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Xigmatek Elysium Super Tower Exclusive Review (Page 8)

By Chris Ramseyer on Apr 19, 2011 09:17 pm CDT - 3 mins, 50 secs reading time for this page
Rating: 96%Manufacturer: Xigmatek

Final Thoughts

As I stated in the intro, we've know the Elysium was coming for a very long time and been forced to keep it under wraps. We also knew about the 200 USD price point and to be honest, thought it was an unachievable goal. Here we are today just a short time away from retail availability and Xigmatek is still holding onto their price point. I'm not really sure how they managed to pull it off, but they did. When this hits e-tail web pages I really expect the actual price to be higher, simply because the demand will be very high. The MSRP is 200 USD, though; it is what it is. I don't really need to harp about it, but the value is so strong with the Elysium that I think Xigmatek is pricing the case short.

We covered all of the features in the review and to bring them all up in the final thoughts would be like writing the article all over again. The big points are the ability to accept an HPTX motherboard, the same standard used by EVGA's massive SR-2 workstation board. The top mounted HDD dock is one of my personal favourites since having the ability to install a bare drive without opening the case is something I really like having. The ability to install a massive liquid cooling loop, or two , maybe three if you really wanted to go all out. To tell the truth, there is really just a massive list of features that leave nothing off of the table with this case. Something special for everyone, but all of those accommodations do add up to the biggest drawback for non enthusiasts.

With its super tower status, the Xigmatek Elysium is large. On the outside it isn't much bigger than most full tower cases, but full tower cases are by definition pretty big. The Elysium gives you a lot of room on the inside by not putting a bunch of stuff in the way. The HDD bays are tucked away in the front of the case and leave a lot of room for you to get excessive with accessories. The cable routing options also add to the available space since you can tuck your cables behind the motherboard tray. What's left is a nice clean pallet that lets you be an artist and create the kind of system you really want. When I see a lot of cases, even full tower cases, I usually see a bunch of brackets, cages and other things that just get in the way of doing what I want to do. The Elysium has a nice open design on the inside and makes you feel like you are in charge, not some bean counter looking to fill your space with what his ideal case should be like.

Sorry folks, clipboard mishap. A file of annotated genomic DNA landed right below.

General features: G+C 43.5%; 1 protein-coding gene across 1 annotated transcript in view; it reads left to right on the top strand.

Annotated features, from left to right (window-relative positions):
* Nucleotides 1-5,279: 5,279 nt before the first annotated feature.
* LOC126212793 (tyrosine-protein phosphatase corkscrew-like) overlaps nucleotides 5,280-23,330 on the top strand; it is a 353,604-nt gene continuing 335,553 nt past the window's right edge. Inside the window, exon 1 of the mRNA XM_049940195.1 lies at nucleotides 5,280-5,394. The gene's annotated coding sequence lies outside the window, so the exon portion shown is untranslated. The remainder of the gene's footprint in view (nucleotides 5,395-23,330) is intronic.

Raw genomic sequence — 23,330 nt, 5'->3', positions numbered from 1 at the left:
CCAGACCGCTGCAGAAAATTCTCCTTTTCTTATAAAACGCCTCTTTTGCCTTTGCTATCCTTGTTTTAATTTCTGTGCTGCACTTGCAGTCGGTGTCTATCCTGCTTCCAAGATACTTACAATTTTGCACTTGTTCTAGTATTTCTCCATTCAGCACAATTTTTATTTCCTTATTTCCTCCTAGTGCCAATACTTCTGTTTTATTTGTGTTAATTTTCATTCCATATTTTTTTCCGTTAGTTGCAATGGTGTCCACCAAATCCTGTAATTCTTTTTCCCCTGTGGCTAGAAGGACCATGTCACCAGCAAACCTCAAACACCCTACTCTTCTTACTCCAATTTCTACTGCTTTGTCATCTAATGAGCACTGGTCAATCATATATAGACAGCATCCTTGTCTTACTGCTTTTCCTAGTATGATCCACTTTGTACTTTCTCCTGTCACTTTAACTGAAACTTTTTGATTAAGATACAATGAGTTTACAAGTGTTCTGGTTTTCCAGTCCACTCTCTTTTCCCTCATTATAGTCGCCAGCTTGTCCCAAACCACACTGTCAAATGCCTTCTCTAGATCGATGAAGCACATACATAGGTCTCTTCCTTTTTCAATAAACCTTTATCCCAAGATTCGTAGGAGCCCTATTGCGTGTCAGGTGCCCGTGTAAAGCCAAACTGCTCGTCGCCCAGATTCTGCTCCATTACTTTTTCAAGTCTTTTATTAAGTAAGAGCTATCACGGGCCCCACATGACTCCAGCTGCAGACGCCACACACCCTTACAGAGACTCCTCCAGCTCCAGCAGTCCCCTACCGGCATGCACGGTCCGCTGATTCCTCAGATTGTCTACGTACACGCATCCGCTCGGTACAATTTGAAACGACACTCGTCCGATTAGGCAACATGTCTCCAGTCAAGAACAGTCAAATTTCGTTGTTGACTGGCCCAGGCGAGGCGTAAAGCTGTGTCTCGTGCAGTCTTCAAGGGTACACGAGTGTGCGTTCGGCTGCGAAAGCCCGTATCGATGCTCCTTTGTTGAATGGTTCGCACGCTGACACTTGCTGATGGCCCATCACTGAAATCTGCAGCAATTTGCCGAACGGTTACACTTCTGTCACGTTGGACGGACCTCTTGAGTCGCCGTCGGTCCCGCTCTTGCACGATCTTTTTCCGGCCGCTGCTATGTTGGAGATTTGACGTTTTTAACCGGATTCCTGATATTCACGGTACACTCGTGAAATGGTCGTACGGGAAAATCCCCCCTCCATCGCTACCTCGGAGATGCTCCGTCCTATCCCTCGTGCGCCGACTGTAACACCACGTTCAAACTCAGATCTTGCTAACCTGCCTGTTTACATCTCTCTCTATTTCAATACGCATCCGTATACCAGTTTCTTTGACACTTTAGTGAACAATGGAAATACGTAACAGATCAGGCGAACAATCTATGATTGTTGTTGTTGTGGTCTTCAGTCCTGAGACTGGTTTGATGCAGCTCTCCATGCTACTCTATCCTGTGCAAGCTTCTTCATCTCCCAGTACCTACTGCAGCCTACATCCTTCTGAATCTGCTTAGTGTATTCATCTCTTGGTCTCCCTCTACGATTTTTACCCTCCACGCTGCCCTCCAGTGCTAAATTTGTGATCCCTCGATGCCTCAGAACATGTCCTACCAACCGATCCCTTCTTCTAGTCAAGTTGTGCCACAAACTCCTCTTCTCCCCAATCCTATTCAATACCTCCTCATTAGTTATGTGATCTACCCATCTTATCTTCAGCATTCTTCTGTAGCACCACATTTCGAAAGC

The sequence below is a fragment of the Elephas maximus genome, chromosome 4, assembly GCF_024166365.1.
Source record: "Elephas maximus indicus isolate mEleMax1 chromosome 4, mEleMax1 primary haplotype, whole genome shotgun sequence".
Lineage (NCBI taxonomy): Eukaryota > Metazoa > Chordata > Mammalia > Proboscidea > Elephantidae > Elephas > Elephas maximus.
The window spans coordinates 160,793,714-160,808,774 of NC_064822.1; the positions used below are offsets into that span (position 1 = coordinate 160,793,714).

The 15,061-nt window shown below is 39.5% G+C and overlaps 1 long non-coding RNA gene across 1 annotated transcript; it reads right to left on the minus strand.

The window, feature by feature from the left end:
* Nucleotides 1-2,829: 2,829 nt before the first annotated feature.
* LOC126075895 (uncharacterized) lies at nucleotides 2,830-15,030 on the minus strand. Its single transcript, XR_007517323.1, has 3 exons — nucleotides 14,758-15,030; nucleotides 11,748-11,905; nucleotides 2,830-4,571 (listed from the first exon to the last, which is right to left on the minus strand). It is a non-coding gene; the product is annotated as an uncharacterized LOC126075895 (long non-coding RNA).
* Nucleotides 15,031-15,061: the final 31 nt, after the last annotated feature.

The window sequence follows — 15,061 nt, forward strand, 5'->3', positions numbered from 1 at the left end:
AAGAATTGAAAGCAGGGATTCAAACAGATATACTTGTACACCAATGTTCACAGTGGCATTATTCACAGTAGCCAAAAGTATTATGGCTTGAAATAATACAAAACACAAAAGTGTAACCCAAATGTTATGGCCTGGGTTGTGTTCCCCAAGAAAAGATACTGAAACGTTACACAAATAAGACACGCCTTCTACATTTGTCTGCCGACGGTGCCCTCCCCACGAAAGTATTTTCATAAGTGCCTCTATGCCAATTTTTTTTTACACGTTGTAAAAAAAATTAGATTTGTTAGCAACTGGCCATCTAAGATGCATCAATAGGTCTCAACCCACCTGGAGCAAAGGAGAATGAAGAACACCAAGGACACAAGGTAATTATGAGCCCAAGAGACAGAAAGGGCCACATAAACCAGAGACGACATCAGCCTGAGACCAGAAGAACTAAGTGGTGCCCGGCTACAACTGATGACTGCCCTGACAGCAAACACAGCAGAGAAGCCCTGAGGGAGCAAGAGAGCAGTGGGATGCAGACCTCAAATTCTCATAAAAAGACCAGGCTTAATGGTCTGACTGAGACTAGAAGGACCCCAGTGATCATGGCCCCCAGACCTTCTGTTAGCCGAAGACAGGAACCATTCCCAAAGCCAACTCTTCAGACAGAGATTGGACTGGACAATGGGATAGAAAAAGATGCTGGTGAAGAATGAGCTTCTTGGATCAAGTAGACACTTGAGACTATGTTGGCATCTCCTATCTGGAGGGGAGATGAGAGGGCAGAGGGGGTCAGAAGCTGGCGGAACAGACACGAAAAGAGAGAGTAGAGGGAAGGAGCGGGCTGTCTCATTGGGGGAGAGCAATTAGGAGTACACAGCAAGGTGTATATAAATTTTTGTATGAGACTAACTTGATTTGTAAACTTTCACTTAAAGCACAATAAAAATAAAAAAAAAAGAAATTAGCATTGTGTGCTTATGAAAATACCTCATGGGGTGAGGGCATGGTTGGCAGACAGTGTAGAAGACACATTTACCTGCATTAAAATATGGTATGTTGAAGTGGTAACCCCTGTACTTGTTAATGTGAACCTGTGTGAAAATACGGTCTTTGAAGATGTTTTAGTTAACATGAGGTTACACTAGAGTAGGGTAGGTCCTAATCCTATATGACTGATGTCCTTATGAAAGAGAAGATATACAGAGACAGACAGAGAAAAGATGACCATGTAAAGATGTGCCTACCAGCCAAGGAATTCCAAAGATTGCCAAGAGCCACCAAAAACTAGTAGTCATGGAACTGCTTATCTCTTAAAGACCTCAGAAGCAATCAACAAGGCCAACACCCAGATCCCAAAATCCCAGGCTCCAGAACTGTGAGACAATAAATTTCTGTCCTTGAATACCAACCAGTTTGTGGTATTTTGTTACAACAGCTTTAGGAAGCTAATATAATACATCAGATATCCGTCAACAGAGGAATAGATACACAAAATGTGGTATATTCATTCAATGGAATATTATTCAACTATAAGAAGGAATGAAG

I'm a large case enthusiast, so I do prefer this type of case for my builds. I'm also a quality enthusiast and the Elysium didn't let me down. I hate seeing reviews that ignore the shortcomings of a product, but there really isn't that much to talk about here. The top panel has a plastic sliding cover that I didn't really like. If it were up to me this would be an aluminium, carbon fibre or titanium piece on a ceramic bearing system automated by thought, but looking at the price point Xigmatek hit I can let that go. Not so easy to let pass is the USB 3.0 front panel system that uses cables that snake around to the back of your motherboard. Adding USB 3.0 was the right thing to do, but not including a way to attach to new motherboards internal USB 3.0 ports will quickly become outdated. There are only a handful of motherboards with this capability now, but all new motherboards from this point on will have that feature. I've already brought this up with Xigmatek and am confident this will be addressed at some point. The easiest way will be with an adapter; there are companies working on them now and when they hit the market they should be fairly low cost items. I'd pay an extra 10 to 20 Dollars to future proof myself for when boards become more common.

The last thing is the whole aluminium vs. steel debate. In a full tower you really aren't going to shave that much weight off the overall system since you are buying a full tower to stuff it with a ton of components. The Elysium offers enough cooling options to also keep the thermal benefits of aluminium from being an issue as well.

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ABOUT THE AUTHOR - Chris Ramseyer

Chris Ramseyer started his career as a LAN Party organizer in Midwest USA. After working with several computer companies he was asked to join the team at The Adrenaline Vault by fellow Midwest LAN Party legend Sean Aikins. After a series of shake ups at AVault, Chris eventually took over as Editor-in-Chief before leaving to start Real World Entertainment. Look for Chris to bring his unique methods of testing Hard Disk Drives, Solid State Drives as well as RAID controller and NAS boxes to TweakTown as he looks to provide an accurate test bed to make your purchasing decisions easier.

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